Rob Kesseler, president of the Arts and science section, creates beautifully detailed microscope images. But what did a scientist who spends her days looking down a microscope, make of his work? Media Fellow Petra Szilagyi describes her reaction to his talk at the British Science Festival.

Thinking back on my first microscopy sessions, I remember most vividly those pictures on the wall showing the microscopy images, or micrographs, of insects and trivial object such as a piece of hair, magnified so much that the original item could no longer be recognised. This is a wonderful and mysterious world, hidden from our eyes and only unlocked by an ultra-high vacuum chamber and a beam of fast electrons bombarding the surface of the object.

Now, as an active electron microscopy user and part-time art lover, I was very excited about being able to attend Rob Kesseler’s talk, Transformations of Nature, at the British Science Festival.

Few can argue that there is a finer creator of beauty than nature. For me, an exciting part of science is exploring and understanding this beauty. Kesseler, a professor at the University of the Arts London, brings together the best of both worlds: attention to detail and accuracy; with beauty and a desire for creation.

He says “When I started to work with scientists, almost twenty years ago, the words art and science wouldn’t often occur in the same sentence”. Much has changed since, as both scientists and artists are re-discovering a common interest and a common language. In Kesseler’s case, this is inspired and captured by Dürer’s “forensic observation” and meticulous painting in the ‘Great Piece of Turf’ – a detailed painting of an apparently unordered clump of plants. And he is in good company, Rembrandt and Escher (just to name two of my favourites) understood that people need both science and art, and in this sense they are inalienable parts of our lives.

So, what does this bring to science? As scientist, I want my microscopic images to be focussed on a small part of an object in great detail, so to select the part I also look at the object as a whole in less detail – you can either get a lot of the object, or a lot of detail. Kesseler on the other hand, wants images of the whole of the objects and in high resolution. This takes a lot of time! Some of the images Kesseler showed took over 100 hours to image and clear up, I seriously doubt that any scientist would spend this much time.

Ref: Fig wasp. Image from Fruit, edible, inedible & incredible. Stuppy & Kesseler. Publ. PapadakisBut sometimes this kind of devotion comes with a huge reward. He showed an image of a small fig cut in half, with the pollen grains visible inside it. For a fig plant to reproduce, it needs a pollinator - the fig wasp. The female wasp lays the eggs inside the fig and when they hatch, the flightless male wasps mate with the female ones and then the male cuts a hole for the female to escape through the skin before he dies. The female departs taking the pollen with her. Kesseler’s images reveal the pollen stuck on the hairs of the female wasp in high resolution, delighting our eyes and enhancing our understanding on the lives of these creatures.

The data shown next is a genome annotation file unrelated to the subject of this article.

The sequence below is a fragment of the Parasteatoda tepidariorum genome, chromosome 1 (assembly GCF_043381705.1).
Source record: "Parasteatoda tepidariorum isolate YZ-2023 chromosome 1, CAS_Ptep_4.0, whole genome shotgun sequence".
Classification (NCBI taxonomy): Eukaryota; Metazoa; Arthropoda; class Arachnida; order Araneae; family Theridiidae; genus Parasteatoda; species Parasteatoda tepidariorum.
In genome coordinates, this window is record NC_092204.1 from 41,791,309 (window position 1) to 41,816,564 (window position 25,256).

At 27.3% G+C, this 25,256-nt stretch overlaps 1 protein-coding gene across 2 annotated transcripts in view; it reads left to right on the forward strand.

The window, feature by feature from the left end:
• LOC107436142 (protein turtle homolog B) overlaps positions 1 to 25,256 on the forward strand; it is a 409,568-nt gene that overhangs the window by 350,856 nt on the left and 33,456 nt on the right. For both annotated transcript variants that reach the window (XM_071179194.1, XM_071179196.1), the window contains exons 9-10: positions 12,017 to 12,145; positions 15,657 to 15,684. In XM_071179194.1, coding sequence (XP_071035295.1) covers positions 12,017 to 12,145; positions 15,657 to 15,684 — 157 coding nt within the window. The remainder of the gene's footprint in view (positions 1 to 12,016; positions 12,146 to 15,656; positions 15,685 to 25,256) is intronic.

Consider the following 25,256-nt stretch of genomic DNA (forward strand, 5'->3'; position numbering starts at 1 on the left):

If there is a clear benefit to science, what about art? Kesseler got involved in using electron microscopy through writing to scores of scientists, asking whether they would collaborate. He had one reply from Madeline Harley, the head of research of palynology or pollen science, at Kew gardens. She had also worked as an interior designer, so she recognised the visual quality of microscope images. Although she thought there would be no public interest in these works, Kesseler thought otherwiseIn the past 14 years his books co-written with Madeline Harley and Wolfgang Stuppy have sold over 165,000 copies world-wide in 8 languages. I think this is proof enough that the public loves these works, he jokes “This is my dispersal, the books are my dispersal”.

So, as an audience, what does this work bring to us? Kesseler’s works capture our imagination (in my case they rather hijack it) by imaging and transforming the miniature.

Dr Petra Szilagyi is an Axa Media Fellow, placed at Nature News. She is a Senior Lecturer at the Department of Pharmaceutical, Chemical & Environmental Sciences at the University of Greenwich.


Images from top:

  • Banner: Scabiosa cretica. Credit Rob Kesseler
  • Right image: Great Piece of Turf. Albrecht Dürer.
  • Left image: Fig wasp. Image from Fruit, edible, inedible & incredible. Stuppy & Kesseler. Publ. Papadakis